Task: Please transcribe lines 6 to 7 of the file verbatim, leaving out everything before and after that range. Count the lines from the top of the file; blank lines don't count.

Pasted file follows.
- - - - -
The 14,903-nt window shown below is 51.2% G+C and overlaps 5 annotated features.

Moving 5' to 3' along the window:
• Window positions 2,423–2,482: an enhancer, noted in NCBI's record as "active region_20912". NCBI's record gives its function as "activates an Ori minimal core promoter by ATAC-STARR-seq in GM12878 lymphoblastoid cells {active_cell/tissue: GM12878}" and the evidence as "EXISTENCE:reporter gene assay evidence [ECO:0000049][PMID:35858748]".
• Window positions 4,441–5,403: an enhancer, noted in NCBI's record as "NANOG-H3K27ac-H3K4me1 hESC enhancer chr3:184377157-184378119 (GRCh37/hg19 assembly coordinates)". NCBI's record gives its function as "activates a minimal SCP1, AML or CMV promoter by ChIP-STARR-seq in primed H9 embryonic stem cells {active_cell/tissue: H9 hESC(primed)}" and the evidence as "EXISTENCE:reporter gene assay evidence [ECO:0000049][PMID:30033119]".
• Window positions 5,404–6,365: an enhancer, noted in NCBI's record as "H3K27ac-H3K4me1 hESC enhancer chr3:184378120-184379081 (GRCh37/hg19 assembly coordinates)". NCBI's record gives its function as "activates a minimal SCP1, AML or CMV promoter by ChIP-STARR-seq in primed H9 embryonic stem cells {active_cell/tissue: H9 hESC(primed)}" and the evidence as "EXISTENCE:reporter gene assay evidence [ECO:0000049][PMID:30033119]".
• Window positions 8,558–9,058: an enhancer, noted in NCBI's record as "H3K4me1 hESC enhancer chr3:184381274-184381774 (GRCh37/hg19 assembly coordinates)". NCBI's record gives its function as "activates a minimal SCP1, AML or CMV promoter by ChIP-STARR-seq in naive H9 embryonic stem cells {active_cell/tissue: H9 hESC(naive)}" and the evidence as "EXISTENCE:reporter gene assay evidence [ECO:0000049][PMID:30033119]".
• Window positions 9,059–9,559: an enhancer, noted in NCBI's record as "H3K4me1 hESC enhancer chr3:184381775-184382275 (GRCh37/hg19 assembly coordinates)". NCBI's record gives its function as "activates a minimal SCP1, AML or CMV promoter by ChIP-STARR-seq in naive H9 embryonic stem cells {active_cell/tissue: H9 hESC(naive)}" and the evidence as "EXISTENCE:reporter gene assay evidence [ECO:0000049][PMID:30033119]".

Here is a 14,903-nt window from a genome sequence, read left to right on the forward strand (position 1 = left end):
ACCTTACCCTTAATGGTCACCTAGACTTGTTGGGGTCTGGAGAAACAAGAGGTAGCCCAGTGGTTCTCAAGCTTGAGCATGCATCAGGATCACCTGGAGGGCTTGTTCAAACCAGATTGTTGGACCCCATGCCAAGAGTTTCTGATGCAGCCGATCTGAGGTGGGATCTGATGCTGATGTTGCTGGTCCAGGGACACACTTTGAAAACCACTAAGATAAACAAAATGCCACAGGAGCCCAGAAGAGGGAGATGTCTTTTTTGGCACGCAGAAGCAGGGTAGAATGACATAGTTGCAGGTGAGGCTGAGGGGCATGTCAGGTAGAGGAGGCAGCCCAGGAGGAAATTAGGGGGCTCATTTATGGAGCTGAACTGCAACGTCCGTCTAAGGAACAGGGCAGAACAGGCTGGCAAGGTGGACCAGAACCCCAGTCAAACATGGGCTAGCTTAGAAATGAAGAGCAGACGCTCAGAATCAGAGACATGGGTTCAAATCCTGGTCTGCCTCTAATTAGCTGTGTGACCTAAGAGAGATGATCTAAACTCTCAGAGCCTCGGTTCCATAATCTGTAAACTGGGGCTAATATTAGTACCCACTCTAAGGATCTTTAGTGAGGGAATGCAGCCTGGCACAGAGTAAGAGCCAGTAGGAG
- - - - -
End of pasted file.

• Window positions 8,558–9,058: an enhancer, noted in NCBI's record as "H3K4me1 hESC enhancer chr3:184381274-184381774 (GRCh37/hg19 assembly coordinates)". NCBI's record gives its function as "activates a minimal SCP1, AML or CMV promoter by ChIP-STARR-seq in naive H9 embryonic stem cells {active_cell/tissue: H9 hESC(naive)}" and the evidence as "EXISTENCE:reporter gene assay evidence [ECO:0000049][PMID:30033119]".
• Window positions 9,059–9,559: an enhancer, noted in NCBI's record as "H3K4me1 hESC enhancer chr3:184381775-184382275 (GRCh37/hg19 assembly coordinates)". NCBI's record gives its function as "activates a minimal SCP1, AML or CMV promoter by ChIP-STARR-seq in naive H9 embryonic stem cells {active_cell/tissue: H9 hESC(naive)}" and the evidence as "EXISTENCE:reporter gene assay evidence [ECO:0000049][PMID:30033119]".